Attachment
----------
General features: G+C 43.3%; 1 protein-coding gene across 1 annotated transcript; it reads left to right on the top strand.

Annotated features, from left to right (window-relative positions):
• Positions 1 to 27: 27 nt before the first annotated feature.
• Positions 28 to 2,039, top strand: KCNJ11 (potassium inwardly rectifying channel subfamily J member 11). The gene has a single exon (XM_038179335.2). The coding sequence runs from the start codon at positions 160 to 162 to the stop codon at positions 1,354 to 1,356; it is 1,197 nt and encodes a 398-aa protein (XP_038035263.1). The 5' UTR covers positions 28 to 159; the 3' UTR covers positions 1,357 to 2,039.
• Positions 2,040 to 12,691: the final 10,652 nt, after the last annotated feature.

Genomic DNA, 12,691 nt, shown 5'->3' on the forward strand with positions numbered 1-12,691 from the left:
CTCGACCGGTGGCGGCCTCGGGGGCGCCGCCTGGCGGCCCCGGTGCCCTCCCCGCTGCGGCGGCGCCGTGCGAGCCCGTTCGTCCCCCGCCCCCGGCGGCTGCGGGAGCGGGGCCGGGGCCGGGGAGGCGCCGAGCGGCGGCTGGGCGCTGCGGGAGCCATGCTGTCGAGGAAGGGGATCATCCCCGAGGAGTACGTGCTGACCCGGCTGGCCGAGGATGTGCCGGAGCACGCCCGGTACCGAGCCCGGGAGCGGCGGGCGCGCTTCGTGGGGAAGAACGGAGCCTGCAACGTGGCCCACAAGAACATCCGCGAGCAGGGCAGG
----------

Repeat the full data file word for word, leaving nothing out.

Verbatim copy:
General features: G+C 43.3%; 1 protein-coding gene across 1 annotated transcript; it reads left to right on the top strand.

Annotated features, from left to right (window-relative positions):
• Positions 1 to 27: 27 nt before the first annotated feature.
• Positions 28 to 2,039, top strand: KCNJ11 (potassium inwardly rectifying channel subfamily J member 11). The gene has a single exon (XM_038179335.2). The coding sequence runs from the start codon at positions 160 to 162 to the stop codon at positions 1,354 to 1,356; it is 1,197 nt and encodes a 398-aa protein (XP_038035263.1). The 5' UTR covers positions 28 to 159; the 3' UTR covers positions 1,357 to 2,039.
• Positions 2,040 to 12,691: the final 10,652 nt, after the last annotated feature.

Genomic DNA, 12,691 nt, shown 5'->3' on the forward strand with positions numbered 1-12,691 from the left:
CTCGACCGGTGGCGGCCTCGGGGGCGCCGCCTGGCGGCCCCGGTGCCCTCCCCGCTGCGGCGGCGCCGTGCGAGCCCGTTCGTCCCCCGCCCCCGGCGGCTGCGGGAGCGGGGCCGGGGCCGGGGAGGCGCCGAGCGGCGGCTGGGCGCTGCGGGAGCCATGCTGTCGAGGAAGGGGATCATCCCCGAGGAGTACGTGCTGACCCGGCTGGCCGAGGATGTGCCGGAGCACGCCCGGTACCGAGCCCGGGAGCGGCGGGCGCGCTTCGTGGGGAAGAACGGAGCCTGCAACGTGGCCCACAAGAACATCCGCGAGCAGGGCAGG